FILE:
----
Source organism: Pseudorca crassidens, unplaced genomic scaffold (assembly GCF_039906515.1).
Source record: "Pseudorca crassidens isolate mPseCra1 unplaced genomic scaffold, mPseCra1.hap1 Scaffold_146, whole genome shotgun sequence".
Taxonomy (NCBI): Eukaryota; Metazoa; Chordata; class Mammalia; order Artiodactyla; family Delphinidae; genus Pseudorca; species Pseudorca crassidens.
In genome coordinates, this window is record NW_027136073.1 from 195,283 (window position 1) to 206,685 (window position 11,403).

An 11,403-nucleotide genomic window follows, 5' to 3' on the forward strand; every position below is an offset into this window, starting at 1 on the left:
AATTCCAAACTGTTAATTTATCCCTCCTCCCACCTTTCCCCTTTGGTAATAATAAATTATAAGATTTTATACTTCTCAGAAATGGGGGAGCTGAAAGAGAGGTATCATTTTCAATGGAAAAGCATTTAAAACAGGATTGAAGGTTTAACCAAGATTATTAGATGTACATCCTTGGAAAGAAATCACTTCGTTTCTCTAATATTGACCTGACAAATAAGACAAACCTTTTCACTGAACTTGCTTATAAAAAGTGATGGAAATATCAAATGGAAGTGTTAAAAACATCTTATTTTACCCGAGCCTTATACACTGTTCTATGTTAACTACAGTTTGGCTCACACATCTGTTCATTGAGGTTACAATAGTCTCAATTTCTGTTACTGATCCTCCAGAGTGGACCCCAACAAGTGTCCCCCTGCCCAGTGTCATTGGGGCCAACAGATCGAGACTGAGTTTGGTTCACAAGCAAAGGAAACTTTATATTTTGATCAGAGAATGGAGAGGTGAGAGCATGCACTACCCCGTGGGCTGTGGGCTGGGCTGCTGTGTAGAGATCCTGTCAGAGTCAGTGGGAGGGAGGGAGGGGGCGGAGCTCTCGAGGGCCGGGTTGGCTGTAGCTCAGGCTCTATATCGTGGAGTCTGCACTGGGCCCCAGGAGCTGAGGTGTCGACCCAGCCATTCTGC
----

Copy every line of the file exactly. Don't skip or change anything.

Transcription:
Source organism: Pseudorca crassidens, unplaced genomic scaffold (assembly GCF_039906515.1).
Source record: "Pseudorca crassidens isolate mPseCra1 unplaced genomic scaffold, mPseCra1.hap1 Scaffold_146, whole genome shotgun sequence".
Taxonomy (NCBI): Eukaryota; Metazoa; Chordata; class Mammalia; order Artiodactyla; family Delphinidae; genus Pseudorca; species Pseudorca crassidens.
In genome coordinates, this window is record NW_027136073.1 from 195,283 (window position 1) to 206,685 (window position 11,403).

An 11,403-nucleotide genomic window follows, 5' to 3' on the forward strand; every position below is an offset into this window, starting at 1 on the left:
AATTCCAAACTGTTAATTTATCCCTCCTCCCACCTTTCCCCTTTGGTAATAATAAATTATAAGATTTTATACTTCTCAGAAATGGGGGAGCTGAAAGAGAGGTATCATTTTCAATGGAAAAGCATTTAAAACAGGATTGAAGGTTTAACCAAGATTATTAGATGTACATCCTTGGAAAGAAATCACTTCGTTTCTCTAATATTGACCTGACAAATAAGACAAACCTTTTCACTGAACTTGCTTATAAAAAGTGATGGAAATATCAAATGGAAGTGTTAAAAACATCTTATTTTACCCGAGCCTTATACACTGTTCTATGTTAACTACAGTTTGGCTCACACATCTGTTCATTGAGGTTACAATAGTCTCAATTTCTGTTACTGATCCTCCAGAGTGGACCCCAACAAGTGTCCCCCTGCCCAGTGTCATTGGGGCCAACAGATCGAGACTGAGTTTGGTTCACAAGCAAAGGAAACTTTATATTTTGATCAGAGAATGGAGAGGTGAGAGCATGCACTACCCCGTGGGCTGTGGGCTGGGCTGCTGTGTAGAGATCCTGTCAGAGTCAGTGGGAGGGAGGGAGGGGGCGGAGCTCTCGAGGGCCGGGTTGGCTGTAGCTCAGGCTCTATATCGTGGAGTCTGCACTGGGCCCCAGGAGCTGAGGTGTCGACCCAGCCATTCTGC